A National Science Foundation grant of nearly $1 million will fund new research at two ForestGEO sites – Harvard Forest and Smithsonian Environmental Research Center (SERC) starting later this year. The $965,000 award was granted to University of Maryland Associate Professor and ForestGEO partner Nathan Swenson, ForestGEO Director Stuart Davies, and Temperate Forest Program Coordinator Sean McMahon to investigate forest function from genes to canopies. The research aims to quantify how inter- and intra-annual differential gene expression in leaves and genotypic differentiation are related to leaf level gas exchange, fine scale measurements of tree growth, and carbon dioxide flux measured at the scale of forest canopies.
Forests’ ability to absorb and store carbon dioxide makes them integral to regulating climate change. But the thousands of individual trees within a forest vary greatly in their physiological and growth response to environmental change. In order to predict future forest functioning, individual leaf processes need to be linked to larger forest level processes. This research will use innovative new technology and specific measurements of individual tree growth and physiology to address this challenge.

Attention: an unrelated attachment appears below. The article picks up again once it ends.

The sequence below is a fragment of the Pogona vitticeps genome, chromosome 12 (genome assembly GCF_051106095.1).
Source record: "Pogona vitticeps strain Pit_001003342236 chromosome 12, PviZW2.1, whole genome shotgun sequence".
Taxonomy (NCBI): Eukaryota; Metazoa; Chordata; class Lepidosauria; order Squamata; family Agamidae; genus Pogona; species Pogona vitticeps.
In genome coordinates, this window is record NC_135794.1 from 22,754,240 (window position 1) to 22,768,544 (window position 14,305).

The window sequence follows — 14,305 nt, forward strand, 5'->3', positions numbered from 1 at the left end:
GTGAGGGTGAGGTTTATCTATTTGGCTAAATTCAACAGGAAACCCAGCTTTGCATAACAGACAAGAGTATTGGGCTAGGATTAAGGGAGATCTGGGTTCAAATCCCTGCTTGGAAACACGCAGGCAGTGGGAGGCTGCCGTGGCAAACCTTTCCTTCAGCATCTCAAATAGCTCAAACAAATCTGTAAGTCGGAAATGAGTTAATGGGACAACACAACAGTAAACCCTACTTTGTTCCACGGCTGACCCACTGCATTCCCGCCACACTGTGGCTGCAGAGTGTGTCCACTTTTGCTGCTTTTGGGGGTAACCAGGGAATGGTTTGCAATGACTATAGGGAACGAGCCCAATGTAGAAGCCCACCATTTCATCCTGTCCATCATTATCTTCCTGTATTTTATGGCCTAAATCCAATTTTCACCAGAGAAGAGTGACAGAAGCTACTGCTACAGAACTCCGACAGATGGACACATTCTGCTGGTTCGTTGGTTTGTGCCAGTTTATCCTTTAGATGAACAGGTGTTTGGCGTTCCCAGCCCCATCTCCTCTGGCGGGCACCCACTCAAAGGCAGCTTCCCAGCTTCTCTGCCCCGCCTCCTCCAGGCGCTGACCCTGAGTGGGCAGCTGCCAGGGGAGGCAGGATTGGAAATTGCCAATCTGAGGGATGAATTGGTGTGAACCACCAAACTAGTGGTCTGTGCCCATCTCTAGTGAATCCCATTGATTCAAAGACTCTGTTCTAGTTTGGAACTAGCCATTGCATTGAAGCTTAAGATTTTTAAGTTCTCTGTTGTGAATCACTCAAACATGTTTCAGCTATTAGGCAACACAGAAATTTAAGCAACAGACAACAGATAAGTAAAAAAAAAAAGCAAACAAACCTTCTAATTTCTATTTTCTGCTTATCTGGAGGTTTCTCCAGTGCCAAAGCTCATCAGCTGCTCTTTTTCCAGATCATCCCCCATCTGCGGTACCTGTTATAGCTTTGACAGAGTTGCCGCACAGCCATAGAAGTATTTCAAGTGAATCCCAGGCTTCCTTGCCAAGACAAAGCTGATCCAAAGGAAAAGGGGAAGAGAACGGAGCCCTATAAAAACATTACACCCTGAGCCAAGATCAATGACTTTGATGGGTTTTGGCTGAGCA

“The work uniquely scales from genes to ecosystems while simultaneously considering spatial and temporal variation in forest function”, said Swenson. “Ecology is entering a exciting new age where the substantial advances made in genome and transcriptome sequencing can now be utilized in non-model organisms in the wild. Coupling these advances in ‘omics with detailed measurements of plant performance from the leaf to the canopy scale was thought to be impossible only a few years ago and it is expected to transform ecology”.
Harvard Forest and SERC are also part of the National Ecological Observatory Network (NEON), which is supported by NSF. It is a network of ecological observation facilities with sites across the U.S. that gathers and analyzes data on climate change, land use change, invasive species, and how these influence biodiversity and natural resources. Goals of NEON include forecasting continental-scale environmental change, informing natural resource decisions, and engaging the next generation of scientists.